- What is good in Paul’s mind is to remain single – by which he means single and chaste. However, marriage is preferable to fornication for those who have chosen to engage in sex.
- We need to put marriage and singleness in right perspective as equally valid gifts from God, and stages of life from which to glorify Him and edify others, and Biblically, one is not better than the other.
- Each stage comes with its own set of challenges. Marriage is wonderful, but the effort and intentionality required to cultivate a solid marriage is bandwidth you no longer have to invest for the Kingdom.
- What do you call a marriage that doesn’t involve lots of time, effort and heart? A divorce.
- Justification, sanctification, the spread of the gospel, and the spiritual maturity of the church — these are all goals to which we are called as Christians. Marital status is not.
- Some places in the Bible that tell you what the will of God is:
- This is the work of God, that you believe in him whom he has sent. — John 6:29
- The Lord is not slow to fulfil his promise as some count slowness, but is patient toward you, not wishing that any should perish, but that all should reach repentance. — 2 Peter 3:9
- Paul says in a number of places that he has been made an apostle of Jesus Christ “by the will of God” — 1 Cor 1:1, 2 Cor 1:1, Eph 1:1, Col 1:1, 2 Tim 1:1
- 1 Thess 4:3, 1 Thess 5:18
- 1 Pet 2:15
- Eph ch 4 – purpose for which God equips the church and saints for ministry.
- Some places in the Bible that tell you what the will of God is:
- God has called us to a reconciled relationship to him through discipleship to Jesus Christ first and foremost.
- We can — and even should — change our circumstances if the opportunity arises to better match the values of the Kingdom.
- Can you imagine if our community were so focused on reaching the lost, discipling the saved, and living out the gospel that questions about whether someone should wait to date or get married were influenced by that urgency?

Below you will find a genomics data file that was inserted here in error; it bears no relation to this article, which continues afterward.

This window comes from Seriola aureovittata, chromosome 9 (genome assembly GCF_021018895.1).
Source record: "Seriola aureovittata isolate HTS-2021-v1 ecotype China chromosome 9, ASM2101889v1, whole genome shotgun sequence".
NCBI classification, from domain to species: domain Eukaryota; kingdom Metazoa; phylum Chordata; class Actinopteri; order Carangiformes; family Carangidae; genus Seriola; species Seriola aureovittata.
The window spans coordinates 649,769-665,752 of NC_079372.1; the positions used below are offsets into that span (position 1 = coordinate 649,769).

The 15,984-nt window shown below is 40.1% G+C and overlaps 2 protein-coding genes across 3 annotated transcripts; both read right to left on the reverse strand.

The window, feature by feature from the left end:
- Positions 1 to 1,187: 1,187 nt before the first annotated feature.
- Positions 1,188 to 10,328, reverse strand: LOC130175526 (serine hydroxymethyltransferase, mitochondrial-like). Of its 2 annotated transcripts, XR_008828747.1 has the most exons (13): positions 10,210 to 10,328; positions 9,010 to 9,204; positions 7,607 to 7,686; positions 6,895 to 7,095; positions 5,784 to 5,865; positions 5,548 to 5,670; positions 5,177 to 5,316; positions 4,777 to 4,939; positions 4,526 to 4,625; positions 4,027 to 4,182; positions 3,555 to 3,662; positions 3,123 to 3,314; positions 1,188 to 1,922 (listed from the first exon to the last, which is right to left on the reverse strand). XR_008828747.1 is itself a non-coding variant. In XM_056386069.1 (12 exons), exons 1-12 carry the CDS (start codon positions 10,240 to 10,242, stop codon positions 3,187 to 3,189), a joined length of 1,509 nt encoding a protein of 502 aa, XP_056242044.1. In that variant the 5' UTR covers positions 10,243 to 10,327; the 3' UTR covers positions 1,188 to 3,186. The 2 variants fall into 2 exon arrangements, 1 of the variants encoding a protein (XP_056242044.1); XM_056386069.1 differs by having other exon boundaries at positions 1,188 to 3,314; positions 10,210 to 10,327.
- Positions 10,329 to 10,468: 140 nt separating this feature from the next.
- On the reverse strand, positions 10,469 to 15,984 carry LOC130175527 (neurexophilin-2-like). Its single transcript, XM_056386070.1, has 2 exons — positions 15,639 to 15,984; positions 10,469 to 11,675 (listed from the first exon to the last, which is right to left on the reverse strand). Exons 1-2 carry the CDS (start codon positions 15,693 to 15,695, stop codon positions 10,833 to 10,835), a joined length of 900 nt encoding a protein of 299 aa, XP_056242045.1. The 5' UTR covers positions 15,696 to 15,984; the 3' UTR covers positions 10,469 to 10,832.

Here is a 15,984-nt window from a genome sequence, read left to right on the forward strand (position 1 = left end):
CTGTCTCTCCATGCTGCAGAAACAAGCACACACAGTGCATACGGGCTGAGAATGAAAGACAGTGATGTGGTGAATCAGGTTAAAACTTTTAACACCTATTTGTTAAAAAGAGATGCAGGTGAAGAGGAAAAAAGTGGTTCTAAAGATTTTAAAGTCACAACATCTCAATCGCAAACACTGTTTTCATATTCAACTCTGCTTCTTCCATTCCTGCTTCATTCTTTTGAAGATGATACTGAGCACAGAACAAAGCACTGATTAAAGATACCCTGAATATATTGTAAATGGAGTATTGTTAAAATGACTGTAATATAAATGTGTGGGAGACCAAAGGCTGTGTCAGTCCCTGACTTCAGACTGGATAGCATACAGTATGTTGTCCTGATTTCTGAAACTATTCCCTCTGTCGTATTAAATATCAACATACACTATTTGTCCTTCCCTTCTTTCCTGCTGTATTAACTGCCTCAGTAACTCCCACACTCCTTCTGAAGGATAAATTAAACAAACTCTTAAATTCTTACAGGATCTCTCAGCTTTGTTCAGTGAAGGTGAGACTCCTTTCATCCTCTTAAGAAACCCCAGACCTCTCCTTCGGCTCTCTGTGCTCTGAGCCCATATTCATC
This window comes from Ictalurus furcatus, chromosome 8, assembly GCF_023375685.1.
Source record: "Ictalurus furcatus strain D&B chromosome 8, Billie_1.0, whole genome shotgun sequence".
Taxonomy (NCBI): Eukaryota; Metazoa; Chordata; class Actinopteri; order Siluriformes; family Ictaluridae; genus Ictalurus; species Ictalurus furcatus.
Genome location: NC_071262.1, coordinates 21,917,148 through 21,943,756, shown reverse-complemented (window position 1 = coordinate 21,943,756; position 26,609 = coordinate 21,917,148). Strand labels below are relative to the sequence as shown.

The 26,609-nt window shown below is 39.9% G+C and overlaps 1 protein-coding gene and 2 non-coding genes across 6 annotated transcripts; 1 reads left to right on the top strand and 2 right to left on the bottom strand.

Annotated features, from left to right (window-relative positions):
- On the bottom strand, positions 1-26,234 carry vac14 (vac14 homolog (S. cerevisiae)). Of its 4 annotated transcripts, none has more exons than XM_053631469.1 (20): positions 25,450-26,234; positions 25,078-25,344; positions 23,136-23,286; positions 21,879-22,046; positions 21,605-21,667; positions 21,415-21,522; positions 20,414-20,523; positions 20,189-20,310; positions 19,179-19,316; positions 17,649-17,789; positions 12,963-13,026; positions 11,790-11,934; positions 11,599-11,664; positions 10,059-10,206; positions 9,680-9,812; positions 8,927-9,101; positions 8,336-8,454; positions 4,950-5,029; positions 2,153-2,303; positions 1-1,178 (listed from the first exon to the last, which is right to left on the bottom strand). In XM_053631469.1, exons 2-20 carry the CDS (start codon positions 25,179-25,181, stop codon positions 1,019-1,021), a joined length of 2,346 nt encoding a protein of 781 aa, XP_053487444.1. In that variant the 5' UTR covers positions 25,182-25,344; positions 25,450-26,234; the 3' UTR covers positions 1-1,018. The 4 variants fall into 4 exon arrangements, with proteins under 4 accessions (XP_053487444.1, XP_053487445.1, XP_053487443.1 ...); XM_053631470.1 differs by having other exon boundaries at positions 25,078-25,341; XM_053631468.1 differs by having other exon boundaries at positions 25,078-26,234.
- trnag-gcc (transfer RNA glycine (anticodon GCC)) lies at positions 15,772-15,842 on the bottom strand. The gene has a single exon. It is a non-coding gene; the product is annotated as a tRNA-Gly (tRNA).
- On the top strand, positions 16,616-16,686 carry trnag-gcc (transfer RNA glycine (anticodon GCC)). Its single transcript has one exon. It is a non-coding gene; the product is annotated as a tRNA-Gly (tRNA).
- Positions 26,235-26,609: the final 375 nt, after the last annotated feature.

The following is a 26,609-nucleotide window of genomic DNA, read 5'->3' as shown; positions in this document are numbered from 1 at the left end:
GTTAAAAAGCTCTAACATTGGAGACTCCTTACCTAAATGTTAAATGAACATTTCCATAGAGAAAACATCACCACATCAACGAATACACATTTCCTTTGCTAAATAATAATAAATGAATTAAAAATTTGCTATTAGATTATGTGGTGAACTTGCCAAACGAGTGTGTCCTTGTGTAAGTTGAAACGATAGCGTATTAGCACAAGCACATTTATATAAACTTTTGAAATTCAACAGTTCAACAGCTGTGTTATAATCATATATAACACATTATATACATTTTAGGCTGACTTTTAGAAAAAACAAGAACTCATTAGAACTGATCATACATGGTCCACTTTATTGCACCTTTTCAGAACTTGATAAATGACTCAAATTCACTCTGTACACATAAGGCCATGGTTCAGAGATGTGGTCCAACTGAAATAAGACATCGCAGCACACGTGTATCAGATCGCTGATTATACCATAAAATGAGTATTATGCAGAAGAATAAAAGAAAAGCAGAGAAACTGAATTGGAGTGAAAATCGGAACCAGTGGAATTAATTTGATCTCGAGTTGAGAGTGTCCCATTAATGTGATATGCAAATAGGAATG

- Loyalty and belonging in a family is drawn from the father’s bloodline. Blood relatives are closer than even a spouse. Early Christians reflected this inclusion in the family of Christ by calling even their wives their sisters in Christ.
- In Asian culture, a wife did not take her husband’s surname because she was not considered worthy to be a part of his family. But we as Christians have a shared bloodline in Christ. Let’s not lose sight of the significance of that — we are a part of Christ’s family first and foremost.
- Have we in the church inadvertently played into that lie with our idolatry of marriage while being pejorative and silent to wards singleness? If singleness is unfair, then it’s no wonder marriage has become a right.
- God has called us to live out the gospel in such a way as to experience for ourselves and show the world that discipleship to Jesus Christ means belonging in a community where singles have value and singleness doesn’t mean a lack of intimacy and connection.
- If we would do that, then we would have something meaningful and even attractive to offer those whom we would call to live their entire lives in chastity.
Honestly I think there is so much there that I need to take another breather. I’ll try to finish questions 4-5 tomorrow.
Edit: part two is here.